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The Best Financial Gifts For Kids And Grandkids

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By Richard Eisenberg, Next Avenue Editor

One holiday gift for your children and grandchildren that won’t require you to worry about supply-chain disruptions and delivery delays: the gift of teaching them about money.

To help you with some ideas — whether your kids or grandkids are six or 26 — my “Friends Talk Money” podcast co-hosts and I just released an episode about our favorite money gifts and I’d like to share some of those here. (You can hear the episode wherever you get your podcasts.)

By money gifts, we weren’t necessarily talking about handing out cash. Rather, we were suggesting a variety of ways your kids and grandkids can become smarter about saving, investing, budgeting and debt.

“Financial education is huge,” said “Friends Talk Money” co-host Pam Krueger, founder of the Wealthramp financial adviser vetting service. “It gives us, as a grandparent or an aunt, a way to start conversations around the whole concept of planting a seed, watering the tree and watching it grow.”

Terry Savage’s All-Time Favorite Gift

In the podcast, we also offer recommendations for parents and grandparents who’d like to assist in paying for kids’ college educations. In fact, “Friends Talk Money” co-host Terry Savage, the noted personal finance columnist and author, said her “all-time favorite gift” is the gift of a college education.

She noted that the best way to do this is through a tax-sheltered 529 college savings plan, administered by states.

“The money deposited in these accounts grows tax-free to be used for college in any state,” Savage explained. “And what’s great is you can make additional contributions for every birthday or holiday, helping the fund grow over the years.”

The Internal Revenue Service allows you to put up to $15,000 into a 529 plan this year without any pesky gift or estate tax consequences. Some states offer a state tax break for 529 contributions, too.

The best website to research 529 plans, Savage said, is the independent resource for parents, Savingforcollege.com. It ranks 529 plans for every state.

One caveat: If you open a 529 plan as the plan’s custodian for a grandchild, there could be a negative impact on financial aid for the child when college tuition bills are due, Savage noted.

I opened 529 plans for my two sons when they were small and am so glad I did. The savings that built up in them went a long way to helping my wife and I pay for the two college tuitions.

Incidentally, as I mentioned on the podcast, you can also buy what’s known as the “Gift of College” gift card at about 3,000 retailers around the country, including Target

TGT
, and online. It lets you put money into a 529 through the gift card.

Teaching Kids About Investing by Buying a Stock

Savage’s second favorite gift for kids and grandkids: the gift of stock investing by buying shares in companies they know.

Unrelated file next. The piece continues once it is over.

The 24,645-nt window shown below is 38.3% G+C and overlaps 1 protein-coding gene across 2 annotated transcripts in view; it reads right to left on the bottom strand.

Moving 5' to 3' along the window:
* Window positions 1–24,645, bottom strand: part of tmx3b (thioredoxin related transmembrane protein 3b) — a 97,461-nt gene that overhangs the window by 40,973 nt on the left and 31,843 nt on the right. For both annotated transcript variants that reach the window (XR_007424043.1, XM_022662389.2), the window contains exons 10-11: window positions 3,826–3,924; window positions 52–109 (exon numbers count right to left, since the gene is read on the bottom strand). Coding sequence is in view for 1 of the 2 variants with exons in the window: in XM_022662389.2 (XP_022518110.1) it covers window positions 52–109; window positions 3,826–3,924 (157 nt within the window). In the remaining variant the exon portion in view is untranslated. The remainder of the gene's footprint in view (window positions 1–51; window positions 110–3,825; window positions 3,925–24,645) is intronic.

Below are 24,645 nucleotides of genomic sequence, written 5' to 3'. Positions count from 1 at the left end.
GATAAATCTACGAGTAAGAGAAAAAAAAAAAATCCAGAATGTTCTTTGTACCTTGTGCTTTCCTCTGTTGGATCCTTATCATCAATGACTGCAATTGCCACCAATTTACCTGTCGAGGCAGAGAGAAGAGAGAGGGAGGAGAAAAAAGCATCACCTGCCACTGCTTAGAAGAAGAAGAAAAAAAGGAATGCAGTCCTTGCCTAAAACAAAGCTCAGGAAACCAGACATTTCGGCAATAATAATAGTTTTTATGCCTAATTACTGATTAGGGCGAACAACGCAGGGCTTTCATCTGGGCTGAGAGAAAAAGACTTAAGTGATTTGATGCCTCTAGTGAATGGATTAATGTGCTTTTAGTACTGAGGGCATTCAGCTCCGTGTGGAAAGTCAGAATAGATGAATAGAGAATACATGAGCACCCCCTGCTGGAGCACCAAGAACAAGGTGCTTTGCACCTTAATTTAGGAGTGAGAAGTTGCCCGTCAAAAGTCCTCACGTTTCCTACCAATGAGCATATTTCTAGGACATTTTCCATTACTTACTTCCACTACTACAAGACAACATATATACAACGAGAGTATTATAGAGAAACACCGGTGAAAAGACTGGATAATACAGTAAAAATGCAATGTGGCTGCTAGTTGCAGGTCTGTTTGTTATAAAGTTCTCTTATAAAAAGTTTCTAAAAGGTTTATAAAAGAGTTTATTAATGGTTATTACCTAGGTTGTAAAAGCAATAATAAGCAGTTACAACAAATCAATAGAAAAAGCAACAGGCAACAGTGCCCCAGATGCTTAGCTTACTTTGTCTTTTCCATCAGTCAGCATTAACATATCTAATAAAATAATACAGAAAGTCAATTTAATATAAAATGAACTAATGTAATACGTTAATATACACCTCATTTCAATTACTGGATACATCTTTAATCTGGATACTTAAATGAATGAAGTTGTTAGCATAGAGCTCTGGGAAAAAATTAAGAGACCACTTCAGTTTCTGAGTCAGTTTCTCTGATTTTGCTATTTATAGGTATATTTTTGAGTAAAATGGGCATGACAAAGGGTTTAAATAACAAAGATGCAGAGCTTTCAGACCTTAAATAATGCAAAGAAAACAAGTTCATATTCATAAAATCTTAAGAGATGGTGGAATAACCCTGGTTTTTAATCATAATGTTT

The website Stockpile.com is set up to do just that. With as little as $5, you open an account for a minor and designate the purchase of any of more than 1,000 stocks and Exchange-Traded Funds (ETFs) by sending a gift card of $1 to $100. “Or the child can choose the stock when you send the gift card,” said Savage. There are no trading fees.

Stockpile, Savage added, also has a “delightful online tutorial” to introduce kids to the principles of investing and about risk and reward.

A bonus: You might get an education yourself by learning from your child or grandchild about companies and parts of the economy that they’re more familiar with than you are.

Acorns and Piggy Banks

An alternative gift for a teen or twentysomething, suggested by Savage, is the Acorns.com app and its “Round-Ups” feature. When the child buys something with a credit card or debit card, the app rounds up the price to the nearest dollar. Then, once that extra money amounts to $5, Acorns puts it into a diversified ETF for the child.

For younger kids, Savage recommends the “Money Savvy Piggy Bank” created by a mom of two, Susan Beacham (it costs $21.99; $24.98 with a family activity and coloring book, too).

“This is a four-chambered piggy bank and the chambers are clearly labeled Save, Spend, Donate and Invest,” said Savage. Added Krueger: “Those are the kinds of things kids remember, because they touch it and feel it.”

I’m especially pleased to see that “Donate” is one of the Money Savvy Piggy Bank’s options, since the bank introduces kids to the idea of helping the less fortunate.

Savage also likes the savings advice and online financial education for young kids at the Fitzsimonscu.com site from the Fitzsimons credit union.

My 5 Money Gift Ideas for Kids and Grandkids

Five financial gift ideas for kids and grandkids that I offer on the podcast:

  • A subscription to Kiplinger personal finance magazine ($29.95 a year) or its free email newsletters or to the Money.com free email newsletters
  • Beth Kobliner’s books “Get a Financial Life: Personal Finance in Your Twenties and Thirties” and “Make Your Kid a Money Genius (Even If You’re Not)”
  • U.S. government savings bonds known as I bonds (because they’re tied to inflation), now paying 7.12%; Next Avenue wrote about I bondsrecently
  • A Roth IRA, so the kids can save some of their employment income and put it towards their eventual retirement
  • Using the Venmo app to easily transfer money from your bank account to theirs — especially helpful for pizza runs at college

Also, financial adviser Lazetta Rainey Braxton recently wrote a useful Next Avenue piece for Gen X parents, with ideas to help them raise financially astute children.

Only 9% of Americans age 55+ use holiday gatherings with family members as an opportunity to talk about money, according to a recent Wells Fargo

WFC
survey. Maybe this is the year for you to do it.

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